About Alnwick Castle
Alnwick Castle in Northumberland is one of the largest castle complexes in England and has been the historic home of the famous Percy family for over 700 years. It has risen to more recent fame due to its role as the location of Hogwarts in the Harry Potter movie franchise.
A great medieval castle, akin to Windsor, the foundation of Alnwick was laid sometime after the great Norman invasion of England in 1066. The castle was, however, substantially rebuilt by the Percys in the 14th century and it is the fascinating tale of them, the Duke of Northumberland’s family, which echoe throughout Alnwick’s walls. From political clout and military achievement to failed rebellions and gunpowder-plotter, the Percys have often played a crucial role in English history.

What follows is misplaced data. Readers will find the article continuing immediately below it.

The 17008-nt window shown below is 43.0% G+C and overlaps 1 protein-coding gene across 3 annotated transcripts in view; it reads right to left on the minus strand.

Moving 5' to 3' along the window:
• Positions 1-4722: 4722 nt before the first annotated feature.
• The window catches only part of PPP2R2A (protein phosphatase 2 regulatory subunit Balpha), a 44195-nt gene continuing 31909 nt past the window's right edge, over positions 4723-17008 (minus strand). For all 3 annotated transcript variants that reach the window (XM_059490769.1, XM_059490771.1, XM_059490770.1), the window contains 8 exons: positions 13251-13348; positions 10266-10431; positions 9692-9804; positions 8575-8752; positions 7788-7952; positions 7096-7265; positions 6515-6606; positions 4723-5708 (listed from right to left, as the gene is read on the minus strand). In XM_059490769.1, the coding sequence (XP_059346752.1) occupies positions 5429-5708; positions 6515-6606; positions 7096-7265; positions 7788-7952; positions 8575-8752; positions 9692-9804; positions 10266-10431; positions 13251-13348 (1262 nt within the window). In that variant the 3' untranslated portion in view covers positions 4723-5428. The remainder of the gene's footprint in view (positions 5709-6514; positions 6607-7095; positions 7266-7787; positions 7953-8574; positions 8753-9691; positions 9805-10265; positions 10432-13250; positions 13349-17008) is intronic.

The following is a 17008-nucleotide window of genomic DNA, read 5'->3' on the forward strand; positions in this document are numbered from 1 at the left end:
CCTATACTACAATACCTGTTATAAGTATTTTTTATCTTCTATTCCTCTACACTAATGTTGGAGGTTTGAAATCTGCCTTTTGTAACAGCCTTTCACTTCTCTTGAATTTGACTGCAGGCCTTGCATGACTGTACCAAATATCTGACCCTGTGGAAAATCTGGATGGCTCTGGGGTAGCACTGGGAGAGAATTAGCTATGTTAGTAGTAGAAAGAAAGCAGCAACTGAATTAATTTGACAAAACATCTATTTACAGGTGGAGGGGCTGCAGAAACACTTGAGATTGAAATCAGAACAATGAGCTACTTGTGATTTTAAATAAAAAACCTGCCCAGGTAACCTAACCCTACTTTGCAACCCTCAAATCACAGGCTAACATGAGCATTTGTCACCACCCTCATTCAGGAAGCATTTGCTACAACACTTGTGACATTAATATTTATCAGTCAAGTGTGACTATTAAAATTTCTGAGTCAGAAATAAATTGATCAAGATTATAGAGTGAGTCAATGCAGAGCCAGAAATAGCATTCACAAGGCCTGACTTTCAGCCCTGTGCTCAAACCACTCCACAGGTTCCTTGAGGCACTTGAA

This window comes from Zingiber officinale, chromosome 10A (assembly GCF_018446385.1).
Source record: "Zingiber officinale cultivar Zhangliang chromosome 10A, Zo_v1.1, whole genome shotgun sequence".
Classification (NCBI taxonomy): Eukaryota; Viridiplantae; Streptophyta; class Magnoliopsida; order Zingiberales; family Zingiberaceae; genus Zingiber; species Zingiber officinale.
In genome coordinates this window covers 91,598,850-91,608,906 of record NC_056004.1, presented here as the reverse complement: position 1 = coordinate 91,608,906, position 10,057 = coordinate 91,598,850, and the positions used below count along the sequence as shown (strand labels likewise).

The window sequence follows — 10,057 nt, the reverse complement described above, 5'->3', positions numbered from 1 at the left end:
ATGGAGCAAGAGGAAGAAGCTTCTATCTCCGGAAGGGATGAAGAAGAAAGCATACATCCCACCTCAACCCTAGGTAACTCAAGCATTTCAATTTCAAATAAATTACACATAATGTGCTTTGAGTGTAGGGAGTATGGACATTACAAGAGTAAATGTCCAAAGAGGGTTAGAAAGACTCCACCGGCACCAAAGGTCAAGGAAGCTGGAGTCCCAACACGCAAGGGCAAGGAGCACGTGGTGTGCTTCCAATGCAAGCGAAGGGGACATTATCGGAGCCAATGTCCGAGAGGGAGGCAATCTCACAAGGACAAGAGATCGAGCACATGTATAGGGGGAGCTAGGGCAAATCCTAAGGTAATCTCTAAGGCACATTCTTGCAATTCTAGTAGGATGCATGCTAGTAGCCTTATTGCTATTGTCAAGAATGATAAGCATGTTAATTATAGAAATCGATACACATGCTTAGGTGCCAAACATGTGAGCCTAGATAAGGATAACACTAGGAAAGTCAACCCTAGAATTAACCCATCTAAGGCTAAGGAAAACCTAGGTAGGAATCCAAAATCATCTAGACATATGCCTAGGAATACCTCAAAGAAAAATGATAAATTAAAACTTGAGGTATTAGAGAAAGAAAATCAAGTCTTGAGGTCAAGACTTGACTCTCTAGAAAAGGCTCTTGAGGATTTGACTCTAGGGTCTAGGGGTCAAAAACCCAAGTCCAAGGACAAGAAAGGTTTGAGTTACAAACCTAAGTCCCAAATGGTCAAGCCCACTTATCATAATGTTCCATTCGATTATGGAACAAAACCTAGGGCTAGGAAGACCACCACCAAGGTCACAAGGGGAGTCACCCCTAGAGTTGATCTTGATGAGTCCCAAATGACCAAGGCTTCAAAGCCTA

One of the most famous members of the family was the young knight Harry 'Hotspur' Percy, who was immortalised in Shakespeare’s play Henry IV. A statue of Harry Hotspur stands at Alnwick Castle today.
More recently, Alnwick has become even more recognisable as the set for the film adaptations of JK Rowling’s Harry Potter series. While it’s not recommended that you travel here via platform 9 and 3/4, a visit to Alnwick is definitely a must for fans of the franchise. Seasonal tours and themed activities - broomstick training and archery to name but a few - mean a day packed full of friendly fun for all the family.
The new attraction, the ‘Lost Cellars’ is sure to excite with top of the notch visual and audio effects to heighten the sensory experience – just be sure not to face the cellars alone!
The gardens are also not to be missed featuring one of the country’s largest tree-houses to keep the children entertained; moreover, many of the attractions can be toured with a guide and the poison garden is a particular highlight.
If that isn’t enough, the castle also boasts an impressive picture collection, chapel and a series of museums that are weaved throughout the interior celebrating the history of both Alnwick Castle and the wider Northumberland area.
Contributed by Rebecca Lewis